Shale energy supports 377,000 jobs in the manufacturing, chemical, and energy transportation industries, according to a study by IHS, a provider of energy market and economic information. These jobs are in addition to the 1.7 million jobs directly supported by shale energy extraction.
The IHS report, the third and final in a series about shale, finds that shale energy production will increase manufacturing output by $258 billion by 2020 and $328 billion by 2025. In addition, $216 billion will be invested in manufacturing and energy transportation (e.g., trucking, rail, pipelines) between 2012 and 2025.
Karen Harbert, president and CEO of the U.S. Chamber’s Institute for 21st Century Energy, highlights the positive pocketbook impact of the shale revolution. “The study shows that shale energy development increased the real disposable income of the average American household by more than $1,200 in 2012, providing further evidence that energy is America’s true stimulus, creating more jobs than any other industry today.”
This income boost is due to less expensive input costs for manufacturers—oil and natural gas are used in plastics, pharmaceuticals, and fertilizers—and lower energy prices for both households and industry.
In an interview with Fortune magazine, Daniel Yergin, vice chairman of IHS and Putlitzer Prize-winning author of The Prize, explains the importance of the shale boom to American manufacturing.
“It is important on an even larger scale for businesses that rely heavily on natural gas or electricity generated with natural gas—ranging from petrochemicals and fertilizer, to food producers and glass manufacturers,” he says. “For these companies, low-cost natural gas is a game changer and will stimulate an estimated $350 billion of new investment in the United States over the next dozen years. Such growth would have seemed inconceivable half a decade ago, when the expectation was that American manufacturers—and the entire U.S. economy—would have to depend increasingly on high-cost imports of liquefied natural gas as well as high-cost domestic gas.”
The study warns that job creation and economic growth would be hurt if the federal government were to impose regulations on hydraulic fracturing that duplicates state efforts. With new federal regulations, the report estimates a 52% decrease in shale energy production by 2025, which would result in 1.4 million fewer jobs created in 2015 and $127 billion less in GDP in 2015.
“The federal government is risking the only reliable sector of job growth in the entire economy,” says Harbert.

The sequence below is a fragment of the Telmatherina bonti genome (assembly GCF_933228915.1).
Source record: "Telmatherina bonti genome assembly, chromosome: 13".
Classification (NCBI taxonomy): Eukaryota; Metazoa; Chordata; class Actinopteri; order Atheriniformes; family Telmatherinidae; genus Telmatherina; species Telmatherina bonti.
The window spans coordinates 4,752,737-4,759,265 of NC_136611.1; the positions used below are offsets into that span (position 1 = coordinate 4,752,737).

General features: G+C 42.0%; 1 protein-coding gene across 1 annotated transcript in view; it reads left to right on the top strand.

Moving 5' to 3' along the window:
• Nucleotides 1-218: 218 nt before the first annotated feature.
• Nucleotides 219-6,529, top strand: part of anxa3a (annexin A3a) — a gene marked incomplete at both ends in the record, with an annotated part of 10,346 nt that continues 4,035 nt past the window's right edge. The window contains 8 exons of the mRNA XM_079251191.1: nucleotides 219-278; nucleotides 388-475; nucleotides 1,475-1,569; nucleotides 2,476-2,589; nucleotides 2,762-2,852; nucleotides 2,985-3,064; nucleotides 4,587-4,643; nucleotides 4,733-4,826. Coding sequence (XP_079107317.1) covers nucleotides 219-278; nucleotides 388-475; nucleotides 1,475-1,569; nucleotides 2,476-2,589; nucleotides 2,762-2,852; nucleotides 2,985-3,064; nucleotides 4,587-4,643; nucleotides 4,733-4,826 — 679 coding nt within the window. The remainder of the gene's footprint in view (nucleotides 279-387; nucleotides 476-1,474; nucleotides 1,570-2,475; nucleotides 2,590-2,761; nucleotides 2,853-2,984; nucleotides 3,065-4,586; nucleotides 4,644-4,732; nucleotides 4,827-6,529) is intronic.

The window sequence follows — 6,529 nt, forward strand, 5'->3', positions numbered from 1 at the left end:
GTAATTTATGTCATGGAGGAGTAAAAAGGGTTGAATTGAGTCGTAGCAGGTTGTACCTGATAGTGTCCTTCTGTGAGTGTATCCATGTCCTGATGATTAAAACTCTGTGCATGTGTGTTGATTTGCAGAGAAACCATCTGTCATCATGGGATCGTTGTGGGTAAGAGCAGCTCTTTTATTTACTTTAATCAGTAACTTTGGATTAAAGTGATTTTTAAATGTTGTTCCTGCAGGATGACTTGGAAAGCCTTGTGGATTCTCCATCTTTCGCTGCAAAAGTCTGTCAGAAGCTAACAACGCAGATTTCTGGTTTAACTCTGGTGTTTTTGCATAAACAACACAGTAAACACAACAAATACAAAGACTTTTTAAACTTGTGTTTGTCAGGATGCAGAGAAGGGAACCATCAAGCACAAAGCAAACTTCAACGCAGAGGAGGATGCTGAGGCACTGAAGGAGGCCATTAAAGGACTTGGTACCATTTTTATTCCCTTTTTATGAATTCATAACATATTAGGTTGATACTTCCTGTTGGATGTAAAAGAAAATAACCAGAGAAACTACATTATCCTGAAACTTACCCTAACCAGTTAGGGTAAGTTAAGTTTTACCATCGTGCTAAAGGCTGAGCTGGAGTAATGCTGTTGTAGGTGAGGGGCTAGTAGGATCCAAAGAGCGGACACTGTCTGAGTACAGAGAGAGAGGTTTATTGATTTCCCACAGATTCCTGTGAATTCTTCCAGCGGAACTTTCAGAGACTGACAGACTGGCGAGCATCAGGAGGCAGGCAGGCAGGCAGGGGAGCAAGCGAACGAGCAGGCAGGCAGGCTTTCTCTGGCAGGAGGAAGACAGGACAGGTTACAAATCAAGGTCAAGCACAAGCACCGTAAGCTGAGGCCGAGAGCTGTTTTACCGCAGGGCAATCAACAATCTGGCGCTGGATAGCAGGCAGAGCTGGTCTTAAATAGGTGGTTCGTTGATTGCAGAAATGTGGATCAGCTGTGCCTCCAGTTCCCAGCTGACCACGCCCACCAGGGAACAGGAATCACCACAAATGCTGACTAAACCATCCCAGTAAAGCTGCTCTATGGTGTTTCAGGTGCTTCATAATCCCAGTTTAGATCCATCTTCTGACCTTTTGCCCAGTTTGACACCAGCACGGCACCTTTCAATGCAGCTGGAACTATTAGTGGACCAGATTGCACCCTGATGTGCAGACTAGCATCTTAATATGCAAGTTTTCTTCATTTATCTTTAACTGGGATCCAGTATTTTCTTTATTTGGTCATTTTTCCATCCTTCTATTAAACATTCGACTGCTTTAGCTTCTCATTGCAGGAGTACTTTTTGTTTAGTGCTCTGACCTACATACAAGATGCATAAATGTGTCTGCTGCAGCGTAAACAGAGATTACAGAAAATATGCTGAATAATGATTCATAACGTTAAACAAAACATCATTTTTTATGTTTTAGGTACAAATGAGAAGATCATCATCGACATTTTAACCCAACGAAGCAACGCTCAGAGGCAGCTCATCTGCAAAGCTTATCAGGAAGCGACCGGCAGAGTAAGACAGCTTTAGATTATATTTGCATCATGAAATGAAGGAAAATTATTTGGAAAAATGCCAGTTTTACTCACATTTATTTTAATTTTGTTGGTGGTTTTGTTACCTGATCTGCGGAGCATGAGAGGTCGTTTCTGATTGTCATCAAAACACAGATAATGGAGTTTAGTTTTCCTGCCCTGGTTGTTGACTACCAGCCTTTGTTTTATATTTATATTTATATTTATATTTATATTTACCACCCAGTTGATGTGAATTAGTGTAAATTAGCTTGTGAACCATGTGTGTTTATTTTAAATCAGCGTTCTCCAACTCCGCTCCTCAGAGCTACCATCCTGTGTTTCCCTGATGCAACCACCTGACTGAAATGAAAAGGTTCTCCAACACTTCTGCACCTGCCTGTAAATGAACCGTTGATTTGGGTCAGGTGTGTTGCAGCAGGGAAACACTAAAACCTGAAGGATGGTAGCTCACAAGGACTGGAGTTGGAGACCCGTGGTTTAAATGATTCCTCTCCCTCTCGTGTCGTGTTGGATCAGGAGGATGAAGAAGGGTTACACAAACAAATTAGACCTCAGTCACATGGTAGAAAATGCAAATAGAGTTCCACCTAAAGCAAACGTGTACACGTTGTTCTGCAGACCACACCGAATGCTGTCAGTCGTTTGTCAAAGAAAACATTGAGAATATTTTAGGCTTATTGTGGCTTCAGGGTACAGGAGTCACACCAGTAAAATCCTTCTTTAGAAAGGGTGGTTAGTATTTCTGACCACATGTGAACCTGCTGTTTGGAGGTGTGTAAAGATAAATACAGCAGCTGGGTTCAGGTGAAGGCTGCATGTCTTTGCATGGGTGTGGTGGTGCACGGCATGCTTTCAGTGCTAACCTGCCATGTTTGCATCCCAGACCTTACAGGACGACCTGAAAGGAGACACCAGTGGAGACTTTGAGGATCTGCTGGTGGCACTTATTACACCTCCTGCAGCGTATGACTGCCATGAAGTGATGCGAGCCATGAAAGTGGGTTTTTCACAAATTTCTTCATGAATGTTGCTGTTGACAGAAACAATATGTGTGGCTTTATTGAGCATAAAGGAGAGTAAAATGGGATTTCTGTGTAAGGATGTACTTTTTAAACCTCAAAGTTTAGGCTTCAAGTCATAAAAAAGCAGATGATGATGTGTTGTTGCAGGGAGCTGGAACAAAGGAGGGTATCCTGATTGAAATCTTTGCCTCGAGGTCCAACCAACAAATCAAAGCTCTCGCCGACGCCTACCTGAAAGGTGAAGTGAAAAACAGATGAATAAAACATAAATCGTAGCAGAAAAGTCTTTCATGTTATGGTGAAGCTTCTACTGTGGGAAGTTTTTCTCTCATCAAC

Energy Risks Subside
A separate study, The 2013 Energy Security Index published by the U.S. Chamber’s Institute for 21st Century Energy, shows that unconventional shale energy development is a major contributor to improved American energy security.
America’s energy risk score in 2012 fell to 95.3 from 102.0. The Index measures energy risks in 36 metrics in four categories: geopolitical, economic, reliability, and environmental.
According to the report, increased unconventional shale energy production “lowered U.S. energy security risks in 2012 by increasing supply security, reducing net imports, and putting downward pressure on energy costs and expenditures.”
The report points out that “the boom in U.S. energy production has come about largely in spite of national policy rather than because of it.” According to the Congressional Research Service, oil and natural gas production has been increasing on private and state lands while falling on federal lands.
Speaking to local chamber of commerce executives in South Louisiana in September, U.S. Chamber of Commerce President and CEO Tom Donohue pointed out federal exploration restrictions off the coast of Louisiana and other Gulf states. “Some 87% of our offshore oil and gas resources remain off limits,” Donohue said. “We have more technically recoverable oil off our coasts than the proven oil reserves of Asia and Europe—combined. Clearly, we’re leaving a lot on the table, and the administration and Congress need to open up those areas for surveying and safe exploration and development.”
While the Index fell, it did so off its 2011 record high, and the report notes that energy security risk continues to be “uncomfortably high and is projected to remain so.”
“We still have a long way to go,” says Harbert. “But the improvements we’ve seen recently should give us hope that continued development of America’s vast energy resources will lead us toward greater energy self-reliance and security.”
The Index urges policymakers to see the present as “an era of sustained energy abundance” and not as an era of scarcity, warning that “overreaching by regulatory agencies targeting coal, limitations on access to resources on public lands, a broken siting and permitting process, and a flawed nuclear waste disposal policy, to name a few, create roadblocks that could squander the tremendous prospect of a secure energy future.”